• The serum samples were tested for PPRV haemagglutinin (H) antibodies in terms of percentage inhibition (PI) as per Singh et al. [25]. Serum samples showing PI > 40 were considered positive for the presence of PPRV antibodies.

    • For the detection of neutralizing antibodies to PPRV and to determine the SN titer, a microassay was carried out in Vero cells as described earlier [6, 13]. Briefly, serum samples were diluted two-fold serially in a 96-well tissue culture plate and incubated with 100 TCID50 of PPR vaccine virus sungri-96 strain in a 5% CO2 humidified incubator at 37℃ for 2 h. Vero cell suspension (105cells in 100 µL) was added to each well and the plates were further incubated at 37℃ in a humidified CO2incubator for 7-8 days under regular observation until the cytopathic effects (CPE) were evident with change of maintenance media on alternative days. The appropriate cell, virus and serum controls were included for each plate. After visual observation of PPRV-specific CPE on the sixth day, final readings of the microtitre plates were re-confirmed by the cell-ELISA method [3, 21] to detect the presence of virus as described earlier. The SN titers were calculated as the reciprocal of the highest dilution of serum that shows no CPE in 50% of wells. The protective levels of antibodies in kids' serum samples were analyzed and the SN titers of 1:8 and above were considered as protective [13].

    • One of the kids born to a vaccinated dam having an SN titer of 1:8 was actively challenged at 4 months of age for assessing the protective efficacy of the passive immunity. Similarly, another kid at 4 months of age having a passive 1:8 SN titer was immunized with one field dose vaccine and assessed for PPR protective antibody response on 21dpv followed by a virulent virus challenge in order to determine the interference of the passive immunity with vaccination ie., the protective response of vaccine virus.

      In the challenge study, these two kids along with other two sero-negative control kids were experimentally infected with 2 mL of goat-adapted highly virulent challenge PPRV (Izatnagar 94 isolate) subcutaneously at two different sites in the form of 10% splenic suspension needle passaged virus in goats as described previously [16] and observed for the development of any clinical signs specific to PPR. The amount of nucleocapsid (N) protein in 1 mL of suspension was estimated by anti-PPRV N protein MAb-based sandwich-ELISA (s-ELISA) [24], which is equivalent to the amount of N protein present in 1 mL of PPR vaccine (titer of 105.5 TCID50/mL).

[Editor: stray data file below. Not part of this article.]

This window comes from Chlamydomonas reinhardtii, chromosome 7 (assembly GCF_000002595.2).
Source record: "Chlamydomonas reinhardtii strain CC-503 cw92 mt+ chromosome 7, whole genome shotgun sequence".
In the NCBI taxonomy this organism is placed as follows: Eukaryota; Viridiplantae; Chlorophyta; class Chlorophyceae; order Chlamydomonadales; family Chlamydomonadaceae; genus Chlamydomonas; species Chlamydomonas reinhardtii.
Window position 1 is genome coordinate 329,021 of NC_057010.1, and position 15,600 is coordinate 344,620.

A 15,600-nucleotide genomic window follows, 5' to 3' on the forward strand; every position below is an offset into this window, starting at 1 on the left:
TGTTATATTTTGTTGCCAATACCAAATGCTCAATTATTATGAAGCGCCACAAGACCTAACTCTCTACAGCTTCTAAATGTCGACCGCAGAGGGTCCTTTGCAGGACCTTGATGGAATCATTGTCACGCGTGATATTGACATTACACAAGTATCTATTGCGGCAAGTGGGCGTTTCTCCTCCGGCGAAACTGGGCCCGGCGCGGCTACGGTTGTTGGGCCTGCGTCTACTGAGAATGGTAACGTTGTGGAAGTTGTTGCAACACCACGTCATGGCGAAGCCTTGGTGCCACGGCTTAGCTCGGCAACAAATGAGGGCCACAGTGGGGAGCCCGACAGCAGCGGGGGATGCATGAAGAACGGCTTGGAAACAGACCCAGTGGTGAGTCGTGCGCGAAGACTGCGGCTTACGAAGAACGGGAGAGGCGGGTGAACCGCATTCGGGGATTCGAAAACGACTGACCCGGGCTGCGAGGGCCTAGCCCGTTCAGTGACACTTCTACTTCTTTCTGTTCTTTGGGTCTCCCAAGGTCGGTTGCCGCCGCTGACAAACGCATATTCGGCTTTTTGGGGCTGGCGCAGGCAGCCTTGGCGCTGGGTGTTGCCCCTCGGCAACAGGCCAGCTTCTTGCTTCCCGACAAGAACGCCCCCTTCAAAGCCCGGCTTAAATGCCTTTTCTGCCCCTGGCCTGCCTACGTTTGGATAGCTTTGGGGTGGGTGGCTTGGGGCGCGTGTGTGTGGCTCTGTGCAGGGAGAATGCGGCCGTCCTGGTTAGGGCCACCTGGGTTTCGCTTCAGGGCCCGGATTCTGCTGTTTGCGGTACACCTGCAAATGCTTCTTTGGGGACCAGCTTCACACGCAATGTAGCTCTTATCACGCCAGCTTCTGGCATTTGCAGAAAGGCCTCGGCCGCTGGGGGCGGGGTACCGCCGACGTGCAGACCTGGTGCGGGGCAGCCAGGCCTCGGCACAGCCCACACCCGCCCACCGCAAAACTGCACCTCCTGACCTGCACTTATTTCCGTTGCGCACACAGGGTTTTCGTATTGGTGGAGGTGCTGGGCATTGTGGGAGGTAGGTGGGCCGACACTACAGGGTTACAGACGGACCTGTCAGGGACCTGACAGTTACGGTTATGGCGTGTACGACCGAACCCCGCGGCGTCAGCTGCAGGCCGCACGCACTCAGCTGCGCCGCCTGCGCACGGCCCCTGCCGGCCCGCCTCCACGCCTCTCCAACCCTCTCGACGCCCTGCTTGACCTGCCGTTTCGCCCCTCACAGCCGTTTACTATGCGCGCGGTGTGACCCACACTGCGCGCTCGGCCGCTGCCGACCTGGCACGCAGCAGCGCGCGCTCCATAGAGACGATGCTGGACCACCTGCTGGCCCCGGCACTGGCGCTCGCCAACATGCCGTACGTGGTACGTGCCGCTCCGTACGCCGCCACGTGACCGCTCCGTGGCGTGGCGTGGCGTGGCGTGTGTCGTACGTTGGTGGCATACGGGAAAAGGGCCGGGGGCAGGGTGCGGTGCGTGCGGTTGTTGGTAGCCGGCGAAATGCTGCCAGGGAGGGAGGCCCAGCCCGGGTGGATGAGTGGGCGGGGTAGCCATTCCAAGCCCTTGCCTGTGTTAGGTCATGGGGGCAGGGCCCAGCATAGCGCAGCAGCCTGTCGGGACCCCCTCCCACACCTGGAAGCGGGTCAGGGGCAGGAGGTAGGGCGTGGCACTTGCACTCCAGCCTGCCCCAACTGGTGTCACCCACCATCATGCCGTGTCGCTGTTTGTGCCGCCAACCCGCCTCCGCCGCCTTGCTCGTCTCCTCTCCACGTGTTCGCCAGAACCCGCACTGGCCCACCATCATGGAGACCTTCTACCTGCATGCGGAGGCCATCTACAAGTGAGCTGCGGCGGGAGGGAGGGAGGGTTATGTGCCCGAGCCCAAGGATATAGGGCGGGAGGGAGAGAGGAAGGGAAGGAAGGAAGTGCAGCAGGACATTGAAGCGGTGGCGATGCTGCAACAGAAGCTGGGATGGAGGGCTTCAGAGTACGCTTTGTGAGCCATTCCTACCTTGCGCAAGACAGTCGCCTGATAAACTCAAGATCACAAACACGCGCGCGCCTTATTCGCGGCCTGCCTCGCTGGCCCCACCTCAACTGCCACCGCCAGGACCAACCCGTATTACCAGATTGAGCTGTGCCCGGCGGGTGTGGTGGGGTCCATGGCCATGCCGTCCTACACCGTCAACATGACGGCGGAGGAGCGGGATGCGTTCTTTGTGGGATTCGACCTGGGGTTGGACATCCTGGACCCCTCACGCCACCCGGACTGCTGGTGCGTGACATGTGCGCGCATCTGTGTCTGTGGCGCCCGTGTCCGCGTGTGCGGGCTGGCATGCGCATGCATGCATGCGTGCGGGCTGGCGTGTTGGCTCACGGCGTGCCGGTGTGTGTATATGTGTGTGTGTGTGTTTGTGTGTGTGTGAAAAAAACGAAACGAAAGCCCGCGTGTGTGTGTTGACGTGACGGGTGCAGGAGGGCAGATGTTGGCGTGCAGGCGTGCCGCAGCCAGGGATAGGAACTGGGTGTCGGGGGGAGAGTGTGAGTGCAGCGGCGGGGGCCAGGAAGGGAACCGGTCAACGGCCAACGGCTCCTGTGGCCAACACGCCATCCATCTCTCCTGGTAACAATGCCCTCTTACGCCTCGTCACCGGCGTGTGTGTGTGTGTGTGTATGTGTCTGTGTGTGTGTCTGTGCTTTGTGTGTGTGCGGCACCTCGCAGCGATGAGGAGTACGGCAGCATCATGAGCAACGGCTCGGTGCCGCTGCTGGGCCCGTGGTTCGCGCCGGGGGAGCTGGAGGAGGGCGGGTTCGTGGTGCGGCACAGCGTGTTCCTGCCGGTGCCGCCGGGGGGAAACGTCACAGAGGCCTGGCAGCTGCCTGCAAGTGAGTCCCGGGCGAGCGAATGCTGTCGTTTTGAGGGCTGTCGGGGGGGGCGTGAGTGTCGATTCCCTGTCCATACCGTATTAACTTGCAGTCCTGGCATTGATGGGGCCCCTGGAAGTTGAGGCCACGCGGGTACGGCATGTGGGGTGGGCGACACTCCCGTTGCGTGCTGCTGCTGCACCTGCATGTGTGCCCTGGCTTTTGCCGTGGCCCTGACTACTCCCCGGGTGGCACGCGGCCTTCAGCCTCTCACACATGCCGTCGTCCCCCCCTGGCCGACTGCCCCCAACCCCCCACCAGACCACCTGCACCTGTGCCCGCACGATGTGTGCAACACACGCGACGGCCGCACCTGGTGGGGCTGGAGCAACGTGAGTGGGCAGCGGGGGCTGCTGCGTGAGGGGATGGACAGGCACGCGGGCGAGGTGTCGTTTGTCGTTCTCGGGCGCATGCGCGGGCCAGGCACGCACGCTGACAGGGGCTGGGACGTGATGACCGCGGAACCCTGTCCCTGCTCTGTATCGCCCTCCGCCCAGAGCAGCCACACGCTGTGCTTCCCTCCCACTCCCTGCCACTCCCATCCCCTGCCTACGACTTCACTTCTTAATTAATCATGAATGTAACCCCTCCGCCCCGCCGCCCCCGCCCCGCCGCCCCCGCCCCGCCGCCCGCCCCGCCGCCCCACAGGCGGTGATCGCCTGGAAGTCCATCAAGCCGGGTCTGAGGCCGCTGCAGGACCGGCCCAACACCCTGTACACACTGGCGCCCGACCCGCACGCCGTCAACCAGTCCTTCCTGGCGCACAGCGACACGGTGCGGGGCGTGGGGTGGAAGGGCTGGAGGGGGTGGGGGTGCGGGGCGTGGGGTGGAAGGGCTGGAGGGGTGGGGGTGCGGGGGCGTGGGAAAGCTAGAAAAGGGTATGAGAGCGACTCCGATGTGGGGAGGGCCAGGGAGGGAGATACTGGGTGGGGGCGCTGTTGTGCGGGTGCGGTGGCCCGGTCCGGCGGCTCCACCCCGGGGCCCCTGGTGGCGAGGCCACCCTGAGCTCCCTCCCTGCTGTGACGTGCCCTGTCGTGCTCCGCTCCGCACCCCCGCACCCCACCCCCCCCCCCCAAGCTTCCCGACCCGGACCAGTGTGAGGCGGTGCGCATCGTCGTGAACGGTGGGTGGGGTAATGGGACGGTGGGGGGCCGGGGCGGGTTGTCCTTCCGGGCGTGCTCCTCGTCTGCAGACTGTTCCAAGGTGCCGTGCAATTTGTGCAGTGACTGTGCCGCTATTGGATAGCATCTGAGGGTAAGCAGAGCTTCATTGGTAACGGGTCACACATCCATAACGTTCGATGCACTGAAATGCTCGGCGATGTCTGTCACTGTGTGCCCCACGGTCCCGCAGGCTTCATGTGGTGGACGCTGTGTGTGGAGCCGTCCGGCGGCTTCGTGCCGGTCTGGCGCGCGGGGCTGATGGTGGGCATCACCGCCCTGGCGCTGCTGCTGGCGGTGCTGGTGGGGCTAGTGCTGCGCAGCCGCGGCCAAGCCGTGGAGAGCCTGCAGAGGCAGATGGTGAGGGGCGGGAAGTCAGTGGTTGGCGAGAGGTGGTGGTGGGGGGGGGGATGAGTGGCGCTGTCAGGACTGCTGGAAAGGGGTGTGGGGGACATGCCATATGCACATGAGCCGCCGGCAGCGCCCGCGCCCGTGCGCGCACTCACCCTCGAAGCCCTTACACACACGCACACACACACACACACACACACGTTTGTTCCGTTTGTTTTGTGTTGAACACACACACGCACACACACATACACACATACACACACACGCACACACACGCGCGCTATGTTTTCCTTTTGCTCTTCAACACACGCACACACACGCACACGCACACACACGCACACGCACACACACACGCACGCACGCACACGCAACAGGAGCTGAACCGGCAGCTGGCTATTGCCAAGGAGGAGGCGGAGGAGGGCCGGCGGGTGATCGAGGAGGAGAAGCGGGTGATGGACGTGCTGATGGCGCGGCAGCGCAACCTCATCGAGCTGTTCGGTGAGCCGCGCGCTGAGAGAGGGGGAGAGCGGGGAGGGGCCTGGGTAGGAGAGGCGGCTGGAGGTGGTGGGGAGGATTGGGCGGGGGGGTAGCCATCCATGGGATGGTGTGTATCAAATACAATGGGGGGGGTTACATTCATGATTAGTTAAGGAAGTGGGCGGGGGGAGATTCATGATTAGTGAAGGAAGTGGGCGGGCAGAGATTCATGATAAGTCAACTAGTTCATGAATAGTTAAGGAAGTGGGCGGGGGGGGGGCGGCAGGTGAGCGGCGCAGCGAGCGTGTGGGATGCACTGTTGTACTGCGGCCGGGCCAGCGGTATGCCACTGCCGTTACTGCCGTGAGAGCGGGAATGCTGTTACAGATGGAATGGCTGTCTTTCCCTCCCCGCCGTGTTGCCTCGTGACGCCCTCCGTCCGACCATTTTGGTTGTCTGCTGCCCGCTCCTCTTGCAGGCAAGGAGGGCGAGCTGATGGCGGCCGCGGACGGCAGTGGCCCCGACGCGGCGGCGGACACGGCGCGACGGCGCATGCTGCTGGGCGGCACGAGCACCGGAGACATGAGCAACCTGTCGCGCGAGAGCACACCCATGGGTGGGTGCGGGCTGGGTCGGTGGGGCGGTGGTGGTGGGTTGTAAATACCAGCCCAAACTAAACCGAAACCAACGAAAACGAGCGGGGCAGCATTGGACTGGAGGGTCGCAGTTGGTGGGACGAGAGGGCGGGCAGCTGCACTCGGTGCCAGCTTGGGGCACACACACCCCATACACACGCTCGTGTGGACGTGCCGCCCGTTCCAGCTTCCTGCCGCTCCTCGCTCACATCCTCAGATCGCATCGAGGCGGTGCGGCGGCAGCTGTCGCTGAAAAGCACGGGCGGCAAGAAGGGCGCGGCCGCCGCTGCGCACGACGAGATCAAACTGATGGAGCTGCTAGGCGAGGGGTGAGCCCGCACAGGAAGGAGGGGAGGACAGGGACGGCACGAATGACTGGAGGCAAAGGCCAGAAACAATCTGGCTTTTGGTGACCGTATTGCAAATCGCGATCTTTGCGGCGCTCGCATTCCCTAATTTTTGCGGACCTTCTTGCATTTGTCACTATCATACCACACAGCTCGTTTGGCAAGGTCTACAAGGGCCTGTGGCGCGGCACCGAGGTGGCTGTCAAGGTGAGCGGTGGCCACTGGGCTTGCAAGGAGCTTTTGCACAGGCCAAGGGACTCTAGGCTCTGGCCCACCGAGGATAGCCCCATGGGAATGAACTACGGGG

From this experiment, the nasal, ocular and oral swabs were collected periodically {from day 1 to 20 days post challenge (DPC)} from all the challenged goats during the course of infection. The collected samples were tested for detection of either PPRV antigen (swab materials were directly squeezed or extracted with 0.5 to 1 mL phosphate buffered saline-PBS) or nucleic acid sequences (viral RNA was extracted from the swab materials by using QIAamp Viral RNA kit) by s-ELISA [24] and Matrix (M) gene based RT-PCR assay [4], respectively.

    • All vaccinated animals which were maintained for a study period of one year (so far tested) developed protective antibody levels two weeks after vaccination, with 61 to 96 percentage inhibition (PI) of PPRV H antibodies when tested by PPR c-ELISA (Fig. 1). Control unvaccinated goats did not show any positive PPRV-specific antibodies threshold (had PI value of 35 to 35.9 in c-ELISA). The vaccinated, infected and unvaccinated goats became pregnant. A total of four kids were born to vaccinated goats at different intervals over a period of time.

      Figure 1.  Sero-monitoring of PPR vaccinated goats by using PPR competitive ELISA. Solid line shows negative/positive cut-off. Samples tested positive for PPRV H antibodies after 21st days post-vaccination (DPV) with PI value ranging from 61 to 96.

      After 3–4 weeks of vaccination, the first kid was born to vaccinated pregnant doe number 2. The range of intervals between dam vaccination and kid delivery are shown in Table 1 with PI value of PPRV H antibodies in the dams near to the time of parturition. Maternal antibodies in kids born to vaccinated goats were detectable up to 6 months of age but decline in antibody titers was observed at slow rate from the second month and rapid rate from the third month and it finally reached below the protective or negligible level at the fourth month with no significant differences in both sexes. Similarly, two kids born from the infected dams had a similar pattern of maternal antibody decay with a protective titer at the age of 5-6 months. However, the three kids born from the unvaccinated dams did not show any PPRV-specific passive antibodies. Maternal antibody decay in kids born from immunized or exposed/infected dams is presented in Table 2.